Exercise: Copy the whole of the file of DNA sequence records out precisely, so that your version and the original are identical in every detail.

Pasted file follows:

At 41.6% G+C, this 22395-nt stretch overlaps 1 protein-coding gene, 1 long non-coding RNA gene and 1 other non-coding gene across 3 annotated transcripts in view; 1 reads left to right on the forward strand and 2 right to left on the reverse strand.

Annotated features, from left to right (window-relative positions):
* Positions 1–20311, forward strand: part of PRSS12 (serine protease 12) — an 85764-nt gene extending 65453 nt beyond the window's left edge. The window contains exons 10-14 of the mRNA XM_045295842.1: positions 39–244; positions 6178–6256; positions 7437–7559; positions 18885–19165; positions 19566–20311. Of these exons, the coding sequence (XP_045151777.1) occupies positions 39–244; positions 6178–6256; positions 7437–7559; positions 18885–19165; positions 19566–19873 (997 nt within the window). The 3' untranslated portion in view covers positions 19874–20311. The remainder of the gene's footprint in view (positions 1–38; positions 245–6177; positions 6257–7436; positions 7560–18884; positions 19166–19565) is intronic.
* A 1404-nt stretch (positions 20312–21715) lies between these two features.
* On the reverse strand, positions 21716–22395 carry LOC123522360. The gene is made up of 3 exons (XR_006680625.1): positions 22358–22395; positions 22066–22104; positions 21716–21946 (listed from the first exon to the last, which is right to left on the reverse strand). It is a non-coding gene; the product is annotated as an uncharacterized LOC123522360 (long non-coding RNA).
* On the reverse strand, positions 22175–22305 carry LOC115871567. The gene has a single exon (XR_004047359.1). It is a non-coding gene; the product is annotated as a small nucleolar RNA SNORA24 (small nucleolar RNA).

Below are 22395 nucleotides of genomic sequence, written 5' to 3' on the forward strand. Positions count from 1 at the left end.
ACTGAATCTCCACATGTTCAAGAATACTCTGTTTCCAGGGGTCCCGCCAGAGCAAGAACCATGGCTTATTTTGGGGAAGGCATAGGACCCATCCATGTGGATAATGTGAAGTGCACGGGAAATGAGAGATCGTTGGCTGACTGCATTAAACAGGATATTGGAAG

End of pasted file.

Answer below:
At 41.6% G+C, this 22395-nt stretch overlaps 1 protein-coding gene, 1 long non-coding RNA gene and 1 other non-coding gene across 3 annotated transcripts in view; 1 reads left to right on the forward strand and 2 right to left on the reverse strand.

Annotated features, from left to right (window-relative positions):
* Positions 1–20311, forward strand: part of PRSS12 (serine protease 12) — an 85764-nt gene extending 65453 nt beyond the window's left edge. The window contains exons 10-14 of the mRNA XM_045295842.1: positions 39–244; positions 6178–6256; positions 7437–7559; positions 18885–19165; positions 19566–20311. Of these exons, the coding sequence (XP_045151777.1) occupies positions 39–244; positions 6178–6256; positions 7437–7559; positions 18885–19165; positions 19566–19873 (997 nt within the window). The 3' untranslated portion in view covers positions 19874–20311. The remainder of the gene's footprint in view (positions 1–38; positions 245–6177; positions 6257–7436; positions 7560–18884; positions 19166–19565) is intronic.
* A 1404-nt stretch (positions 20312–21715) lies between these two features.
* On the reverse strand, positions 21716–22395 carry LOC123522360. The gene is made up of 3 exons (XR_006680625.1): positions 22358–22395; positions 22066–22104; positions 21716–21946 (listed from the first exon to the last, which is right to left on the reverse strand). It is a non-coding gene; the product is annotated as an uncharacterized LOC123522360 (long non-coding RNA).
* On the reverse strand, positions 22175–22305 carry LOC115871567. The gene has a single exon (XR_004047359.1). It is a non-coding gene; the product is annotated as a small nucleolar RNA SNORA24 (small nucleolar RNA).

Below are 22395 nucleotides of genomic sequence, written 5' to 3' on the forward strand. Positions count from 1 at the left end.
ACTGAATCTCCACATGTTCAAGAATACTCTGTTTCCAGGGGTCCCGCCAGAGCAAGAACCATGGCTTATTTTGGGGAAGGCATAGGACCCATCCATGTGGATAATGTGAAGTGCACGGGAAATGAGAGATCGTTGGCTGACTGCATTAAACAGGATATTGGAAG